“I welcome the fact that no EU funds have been used on the white flag initiative as confirmed by the Commission,” said MEP Francis Zammit Dimech. “I also welcome the initiatives taken by the Commission for its strategy on plastics in the European Union.”
“At the European Parliament we have taken a clear position against the use of single-use plastic calling for single-use cutlery, cotton buds, straws and stirrers to be banned from 2021,” the MEP added.
“Meanwhile the Maltese Government needs to do much more when it comes to waste management. One cannot pretend to collect waste from a beach and erect a white flag and solve the issue,” he stated.
Zammit Dimech made these remarks following an official reply received from the European Commission to a question he had raised on the controversial White Flag initiative.
The MEP mentioned how other small islands in the Mediterranean had become, or are in the process of becoming, free form single-use plastics, case in point islands which are few kilometres from our shores such as Pantelleria and Lampedusa. Zammit Dimech said that this requires a culture change.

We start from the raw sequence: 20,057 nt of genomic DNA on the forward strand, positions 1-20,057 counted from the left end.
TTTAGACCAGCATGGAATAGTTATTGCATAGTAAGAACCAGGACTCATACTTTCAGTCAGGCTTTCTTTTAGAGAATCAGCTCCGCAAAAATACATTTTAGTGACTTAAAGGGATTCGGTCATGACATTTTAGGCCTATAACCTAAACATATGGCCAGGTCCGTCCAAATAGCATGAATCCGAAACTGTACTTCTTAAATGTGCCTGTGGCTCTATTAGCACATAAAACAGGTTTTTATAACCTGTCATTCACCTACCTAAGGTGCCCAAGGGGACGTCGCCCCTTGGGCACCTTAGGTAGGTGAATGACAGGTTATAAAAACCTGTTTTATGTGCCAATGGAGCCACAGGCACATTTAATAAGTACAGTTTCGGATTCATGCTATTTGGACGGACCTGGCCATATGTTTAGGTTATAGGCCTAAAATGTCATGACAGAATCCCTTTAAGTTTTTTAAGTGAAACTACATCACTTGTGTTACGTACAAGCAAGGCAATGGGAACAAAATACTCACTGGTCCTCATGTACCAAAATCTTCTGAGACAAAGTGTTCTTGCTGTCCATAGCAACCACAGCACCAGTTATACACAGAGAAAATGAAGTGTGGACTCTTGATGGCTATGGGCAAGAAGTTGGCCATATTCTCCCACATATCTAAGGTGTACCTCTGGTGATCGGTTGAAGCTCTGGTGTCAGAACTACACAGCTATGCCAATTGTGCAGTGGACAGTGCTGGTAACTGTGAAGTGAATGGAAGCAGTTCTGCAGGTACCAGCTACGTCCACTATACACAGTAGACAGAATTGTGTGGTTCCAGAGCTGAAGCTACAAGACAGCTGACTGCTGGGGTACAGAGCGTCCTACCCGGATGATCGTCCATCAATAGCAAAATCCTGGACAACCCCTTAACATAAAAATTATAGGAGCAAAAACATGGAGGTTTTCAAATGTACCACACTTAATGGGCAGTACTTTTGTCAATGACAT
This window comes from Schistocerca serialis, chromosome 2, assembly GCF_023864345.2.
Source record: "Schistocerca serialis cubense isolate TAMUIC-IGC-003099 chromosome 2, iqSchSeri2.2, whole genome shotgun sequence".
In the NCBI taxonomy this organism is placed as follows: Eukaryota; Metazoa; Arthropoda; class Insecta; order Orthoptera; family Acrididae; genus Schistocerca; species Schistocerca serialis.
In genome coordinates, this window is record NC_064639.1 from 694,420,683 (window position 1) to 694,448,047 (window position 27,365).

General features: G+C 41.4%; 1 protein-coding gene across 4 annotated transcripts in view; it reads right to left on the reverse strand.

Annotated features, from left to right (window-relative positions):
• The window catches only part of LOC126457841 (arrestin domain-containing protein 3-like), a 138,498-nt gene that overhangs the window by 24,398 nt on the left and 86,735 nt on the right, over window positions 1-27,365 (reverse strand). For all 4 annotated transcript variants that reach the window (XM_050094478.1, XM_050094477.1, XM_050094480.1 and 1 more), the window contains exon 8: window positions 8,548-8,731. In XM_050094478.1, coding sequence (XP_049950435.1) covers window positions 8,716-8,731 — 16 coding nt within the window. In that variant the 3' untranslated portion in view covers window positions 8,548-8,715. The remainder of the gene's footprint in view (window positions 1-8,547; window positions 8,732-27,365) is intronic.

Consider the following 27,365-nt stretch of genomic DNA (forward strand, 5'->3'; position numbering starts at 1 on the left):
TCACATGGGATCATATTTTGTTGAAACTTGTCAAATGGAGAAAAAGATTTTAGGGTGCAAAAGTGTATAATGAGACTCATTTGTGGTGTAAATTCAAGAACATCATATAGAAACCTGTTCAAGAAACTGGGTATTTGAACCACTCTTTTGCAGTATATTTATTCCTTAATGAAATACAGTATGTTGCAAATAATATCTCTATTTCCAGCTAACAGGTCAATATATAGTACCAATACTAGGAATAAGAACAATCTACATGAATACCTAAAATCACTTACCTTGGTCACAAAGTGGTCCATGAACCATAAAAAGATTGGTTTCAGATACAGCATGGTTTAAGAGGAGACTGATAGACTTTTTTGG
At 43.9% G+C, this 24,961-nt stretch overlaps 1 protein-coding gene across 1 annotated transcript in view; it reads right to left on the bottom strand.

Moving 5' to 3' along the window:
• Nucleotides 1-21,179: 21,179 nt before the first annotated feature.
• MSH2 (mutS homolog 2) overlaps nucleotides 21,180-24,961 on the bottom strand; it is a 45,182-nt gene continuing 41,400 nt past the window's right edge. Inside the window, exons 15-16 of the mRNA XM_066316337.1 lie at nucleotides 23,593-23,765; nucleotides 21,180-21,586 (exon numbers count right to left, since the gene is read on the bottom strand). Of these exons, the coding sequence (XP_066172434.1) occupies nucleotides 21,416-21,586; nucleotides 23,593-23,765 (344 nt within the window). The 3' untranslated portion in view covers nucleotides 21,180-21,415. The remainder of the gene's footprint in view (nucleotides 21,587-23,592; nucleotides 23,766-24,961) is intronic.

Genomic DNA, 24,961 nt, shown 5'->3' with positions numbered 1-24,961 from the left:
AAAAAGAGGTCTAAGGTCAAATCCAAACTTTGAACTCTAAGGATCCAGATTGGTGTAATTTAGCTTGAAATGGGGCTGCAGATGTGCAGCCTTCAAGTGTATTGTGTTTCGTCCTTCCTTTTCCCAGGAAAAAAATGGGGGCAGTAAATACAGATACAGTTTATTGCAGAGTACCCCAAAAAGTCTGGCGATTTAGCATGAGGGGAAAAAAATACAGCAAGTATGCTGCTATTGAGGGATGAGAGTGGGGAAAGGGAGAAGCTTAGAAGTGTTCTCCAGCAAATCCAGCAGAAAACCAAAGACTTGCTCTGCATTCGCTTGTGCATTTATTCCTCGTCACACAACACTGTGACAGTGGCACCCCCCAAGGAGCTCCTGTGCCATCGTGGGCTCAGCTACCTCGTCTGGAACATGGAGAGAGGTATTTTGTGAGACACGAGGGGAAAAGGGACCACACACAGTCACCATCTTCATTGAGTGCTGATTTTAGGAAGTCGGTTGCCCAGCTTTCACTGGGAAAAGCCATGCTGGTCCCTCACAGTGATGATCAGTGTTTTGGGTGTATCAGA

The government had launched the EU funded fruit and vegetables scheme not only late but was to date still distributing fruit and vegetables in single-use plastic containers,” said Zammit Dimech.
The MEP argued that “as an island Malta was duty bound to do more after all it was estimated by the European Commission that 80% of marine litter is plastics. “One should keep in mind that the sea is an important resources on which one of our crucial economic sectors – tourism – also depends.”
Zammit Dimech went on to say that last week’s storm has brought to our shores thousands of pieces of plastic and big efforts are needed to tackle this global challenge and that he would contribute with further clean-up initiatives.
“Whilst the government had set up Ambjent Malta and increased Marine Protected Areas, which were both positive measures, such areas were short of being paper parks as management of such sites was still scant,” the MEP said.
“The government is not giving due priority to the environment and is failing on key issues including when it comes to waste management,” he said. Malta stands last when it comes to recycling at a rate of 7%, far away from the 2020 target of 50%.
He noted how if it wasn’t for the PN local councillors in Xaghra, the government would have started to use the landfill at Tal-Qortin again.
Furthermore, said the MEP, “Malta’s air quality is among the worse in Europe (forth from last) and is getting worse due to traffic and lack of action from the government.”
Photograph by Alain Salvary
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